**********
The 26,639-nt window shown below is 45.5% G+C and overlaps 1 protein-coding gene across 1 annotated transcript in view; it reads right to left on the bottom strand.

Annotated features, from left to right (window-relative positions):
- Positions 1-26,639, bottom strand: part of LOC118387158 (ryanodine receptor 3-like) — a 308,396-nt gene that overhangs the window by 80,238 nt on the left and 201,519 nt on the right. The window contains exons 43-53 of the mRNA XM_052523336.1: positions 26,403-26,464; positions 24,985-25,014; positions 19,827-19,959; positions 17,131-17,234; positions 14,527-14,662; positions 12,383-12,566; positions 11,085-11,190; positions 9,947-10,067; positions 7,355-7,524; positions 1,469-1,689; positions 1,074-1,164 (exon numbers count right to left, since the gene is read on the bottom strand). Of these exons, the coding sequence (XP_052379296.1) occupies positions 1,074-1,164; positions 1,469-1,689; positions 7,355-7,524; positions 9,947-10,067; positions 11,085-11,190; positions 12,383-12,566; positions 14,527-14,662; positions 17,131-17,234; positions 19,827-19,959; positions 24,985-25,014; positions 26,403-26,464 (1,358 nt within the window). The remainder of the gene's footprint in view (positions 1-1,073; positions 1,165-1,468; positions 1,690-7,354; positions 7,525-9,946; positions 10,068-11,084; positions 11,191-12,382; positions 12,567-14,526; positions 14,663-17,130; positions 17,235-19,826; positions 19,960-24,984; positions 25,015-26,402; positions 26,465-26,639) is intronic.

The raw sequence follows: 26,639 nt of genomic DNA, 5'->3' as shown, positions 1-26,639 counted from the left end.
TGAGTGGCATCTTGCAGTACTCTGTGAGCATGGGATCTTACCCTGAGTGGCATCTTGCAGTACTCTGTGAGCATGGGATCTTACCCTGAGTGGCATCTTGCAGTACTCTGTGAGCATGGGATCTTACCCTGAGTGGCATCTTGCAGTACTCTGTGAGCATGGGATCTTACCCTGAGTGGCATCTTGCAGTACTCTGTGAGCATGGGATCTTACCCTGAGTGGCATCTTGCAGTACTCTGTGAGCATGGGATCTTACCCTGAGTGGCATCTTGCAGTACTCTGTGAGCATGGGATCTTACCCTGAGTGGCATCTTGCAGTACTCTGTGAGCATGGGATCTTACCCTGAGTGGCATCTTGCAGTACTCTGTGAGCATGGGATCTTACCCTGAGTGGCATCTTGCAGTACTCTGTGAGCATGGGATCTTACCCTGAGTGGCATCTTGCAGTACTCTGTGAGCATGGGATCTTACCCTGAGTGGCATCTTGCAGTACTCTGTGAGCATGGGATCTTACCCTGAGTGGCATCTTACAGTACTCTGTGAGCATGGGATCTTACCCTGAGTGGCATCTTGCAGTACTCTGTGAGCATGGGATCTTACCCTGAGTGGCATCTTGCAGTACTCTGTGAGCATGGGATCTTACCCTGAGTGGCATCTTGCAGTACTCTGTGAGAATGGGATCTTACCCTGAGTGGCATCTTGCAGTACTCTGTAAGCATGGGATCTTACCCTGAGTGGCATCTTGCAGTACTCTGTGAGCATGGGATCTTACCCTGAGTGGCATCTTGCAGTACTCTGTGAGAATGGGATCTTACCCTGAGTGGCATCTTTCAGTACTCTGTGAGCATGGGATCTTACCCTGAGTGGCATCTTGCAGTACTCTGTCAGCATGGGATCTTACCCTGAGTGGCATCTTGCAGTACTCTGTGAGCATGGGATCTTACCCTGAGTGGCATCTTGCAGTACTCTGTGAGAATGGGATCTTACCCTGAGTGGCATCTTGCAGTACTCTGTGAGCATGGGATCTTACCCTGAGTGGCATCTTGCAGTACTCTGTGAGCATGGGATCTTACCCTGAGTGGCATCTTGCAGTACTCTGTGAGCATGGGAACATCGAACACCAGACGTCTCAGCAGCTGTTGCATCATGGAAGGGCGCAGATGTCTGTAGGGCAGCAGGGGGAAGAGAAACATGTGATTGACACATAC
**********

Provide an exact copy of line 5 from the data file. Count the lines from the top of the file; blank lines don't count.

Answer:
TGAGTGGCATCTTGCAGTACTCTGTGAGCATGGGATCTTACCCTGAGTGGCATCTTGCAGTACTCTGTGAGCATGGGATCTTACCCTGAGTGGCATCTTGCAGTACTCTGTGAGCATGGGATCTTACCCTGAGTGGCATCTTGCAGTACTCTGTGAGCATGGGATCTTACCCTGAGTGGCATCTTGCAGTACTCTGTGAGCATGGGATCTTACCCTGAGTGGCATCTTGCAGTACTCTGTGAGCATGGGATCTTACCCTGAGTGGCATCTTGCAGTACTCTGTGAGCATGGGATCTTACCCTGAGTGGCATCTTGCAGTACTCTGTGAGCATGGGATCTTACCCTGAGTGGCATCTTGCAGTACTCTGTGAGCATGGGATCTTACCCTGAGTGGCATCTTGCAGTACTCTGTGAGCATGGGATCTTACCCTGAGTGGCATCTTGCAGTACTCTGTGAGCATGGGATCTTACCCTGAGTGGCATCTTGCAGTACTCTGTGAGCATGGGATCTTACCCTGAGTGGCATCTTACAGTACTCTGTGAGCATGGGATCTTACCCTGAGTGGCATCTTGCAGTACTCTGTGAGCATGGGATCTTACCCTGAGTGGCATCTTGCAGTACTCTGTGAGCATGGGATCTTACCCTGAGTGGCATCTTGCAGTACTCTGTGAGAATGGGATCTTACCCTGAGTGGCATCTTGCAGTACTCTGTAAGCATGGGATCTTACCCTGAGTGGCATCTTGCAGTACTCTGTGAGCATGGGATCTTACCCTGAGTGGCATCTTGCAGTACTCTGTGAGAATGGGATCTTACCCTGAGTGGCATCTTTCAGTACTCTGTGAGCATGGGATCTTACCCTGAGTGGCATCTTGCAGTACTCTGTCAGCATGGGATCTTACCCTGAGTGGCATCTTGCAGTACTCTGTGAGCATGGGATCTTACCCTGAGTGGCATCTTGCAGTACTCTGTGAGAATGGGATCTTACCCTGAGTGGCATCTTGCAGTACTCTGTGAGCATGGGATCTTACCCTGAGTGGCATCTTGCAGTACTCTGTGAGCATGGGATCTTACCCTGAGTGGCATCTTGCAGTACTCTGTGAGCATGGGAACATCGAACACCAGACGTCTCAGCAGCTGTTGCATCATGGAAGGGCGCAGATGTCTGTAGGGCAGCAGGGGGAAGAGAAACATGTGATTGACACATAC